The numbers don’t lie

The other day while I was at the gym…..tell me if you have heard this one!!! HAHA……

Seriously, while I was on the treadmill, I was watching a Youtube video from “OnPoint-TV” as she presented the formulas for calculating the setting triangles for a quilt set on point. Interestingly, I found that I needed those exact calculations less than 24 hours after watching the show!!

So, in case you might need them…..

For the top and side setting triangles…..

Start with the FINISHED size of the block….multiply by 1.414…..add 1.25…….round up to the nearest 1/4 inch.

For my quilt, the calculations looked like this…..

That square is cut across both corners, making 4 setting triangles…..

Calculating the corner triangles…..

The calculation of the corner triangles has one additional step……

Start with the FINISHED size of the block…..multiply by 1.414……divide that number by 2…..add .875…..round up to the nearest 1/4 inch……

This block is then cut diagonally to provide two corner triangles…..

In the past I have figured out the size of these triangles by trial and error. It was freeing to be able to do the math and not have to guess!!

Pinwheel proceedings…..

Since I am only getting to work in my studio on Saturdays, progress on the pinwheel quilt has been slower than I wished!! But, last weekend I worked on setting the quilt together…..NOT an easy task!!

The first step was to piece the “stem” blocks, adding 1/2 square triangles to each side of the check strip and then trimming them down to the needed 5-inch size.

After I trimmed the first one, I knew that I needed some way to easily position the ruler so that the “stem” split the block perfectly. To fix that issue, I took my square ruler and drew guidelines on it using a water-based marker…..

Having this simple guide-line made all the difference in prepping these blocks.

Next, it was time to lay the quilt out and figure out exactly how I was going to piece it…..

There is NO straightforward way to piece this quilt so I finally just picked a few pieces and started sewing them together. It has been a slow, slow, slow process with me piecing one seam at a time and then adding it back to the design wall. As the pieced quilt got bigger, it became easier to work on the floor rather than on the wall…..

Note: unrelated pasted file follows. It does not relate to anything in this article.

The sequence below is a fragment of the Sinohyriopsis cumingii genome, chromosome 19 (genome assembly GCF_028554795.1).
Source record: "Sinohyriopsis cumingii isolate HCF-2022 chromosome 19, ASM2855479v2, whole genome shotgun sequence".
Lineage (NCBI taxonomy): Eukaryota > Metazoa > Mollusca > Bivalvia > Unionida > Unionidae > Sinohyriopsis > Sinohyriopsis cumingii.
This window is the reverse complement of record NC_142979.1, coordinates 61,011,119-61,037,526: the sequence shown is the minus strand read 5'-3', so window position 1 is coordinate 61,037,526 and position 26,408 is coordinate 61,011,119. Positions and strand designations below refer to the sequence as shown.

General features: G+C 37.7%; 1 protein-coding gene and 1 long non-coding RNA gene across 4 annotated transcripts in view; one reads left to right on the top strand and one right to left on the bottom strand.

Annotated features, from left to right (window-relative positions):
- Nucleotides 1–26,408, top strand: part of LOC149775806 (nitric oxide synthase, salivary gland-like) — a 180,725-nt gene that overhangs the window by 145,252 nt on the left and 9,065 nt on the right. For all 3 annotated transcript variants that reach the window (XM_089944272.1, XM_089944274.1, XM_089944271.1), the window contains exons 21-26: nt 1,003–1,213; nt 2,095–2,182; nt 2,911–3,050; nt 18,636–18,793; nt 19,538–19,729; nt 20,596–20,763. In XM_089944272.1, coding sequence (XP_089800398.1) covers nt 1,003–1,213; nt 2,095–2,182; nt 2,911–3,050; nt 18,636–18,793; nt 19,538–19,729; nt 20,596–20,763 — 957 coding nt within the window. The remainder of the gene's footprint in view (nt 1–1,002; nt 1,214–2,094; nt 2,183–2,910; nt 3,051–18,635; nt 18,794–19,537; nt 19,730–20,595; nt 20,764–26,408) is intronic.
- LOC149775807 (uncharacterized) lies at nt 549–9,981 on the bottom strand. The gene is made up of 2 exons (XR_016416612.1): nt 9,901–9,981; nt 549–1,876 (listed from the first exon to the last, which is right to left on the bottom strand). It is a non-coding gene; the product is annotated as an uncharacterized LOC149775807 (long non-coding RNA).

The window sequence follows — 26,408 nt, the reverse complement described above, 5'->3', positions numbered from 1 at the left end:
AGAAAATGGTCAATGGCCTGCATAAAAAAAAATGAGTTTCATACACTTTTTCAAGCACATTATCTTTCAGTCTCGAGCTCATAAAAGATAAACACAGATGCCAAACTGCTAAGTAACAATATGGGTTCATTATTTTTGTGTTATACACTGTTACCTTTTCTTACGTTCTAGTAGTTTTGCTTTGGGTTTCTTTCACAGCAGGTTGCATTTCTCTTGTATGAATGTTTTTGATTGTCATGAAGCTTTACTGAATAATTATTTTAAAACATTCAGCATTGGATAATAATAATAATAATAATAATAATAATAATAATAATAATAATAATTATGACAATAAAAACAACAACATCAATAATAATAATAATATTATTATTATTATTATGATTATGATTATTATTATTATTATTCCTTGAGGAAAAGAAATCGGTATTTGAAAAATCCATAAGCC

At the end of my sewing day, unfortunately, I discovered that I had cut one or more of the background pieces at 4-3/4 inches rather than 5-inches. AND, of course I am running out of the background fabric….ARGH!!!!

As I wait for next Saturday to come around, you can be sure that I will be thinking about how I am going to fix the problem, maybe even leaving the last row off……

Keep your fingers crossed!!!

Photo courtesy of

Aussie Dreams

In today’s “look back at the past”, I wanted to talk about using Australian fabric!!

For those of you who don’t know our history, Michael and I lived in Australia for 6 years back in the 1980’s and then returned for a visit in 2008. While we were visiting in the Tuross Lake area, Michael found this amazing granite mortar and pestle that he just had to have…..

As we discussed how we would transport it back home (it weighed a TON), we decided that we would purchase a small suitcase and take it back as a carry-on. Michael looked at me and said “We really need to pad it up. Do you have anything that would work for that?”. My answer was simple….”Let’s go back to the quilt shop!!!”

So, I purchased TONS of Aussie fabric and used it to pad and protect the kitchen tool….we were BOTH happy!!

Now, I needed to figure out what to do with the fabrics.

For many years I had owned the book “Vivacious Curvy Quilts”….

….and REALLY wanted to make a quilt of curves!!! I decided that the Aussie fabric was the perfect place to start.

I talked a bit about the process in THIS POST from 2014.

….and I even made a video of the curved piecing process……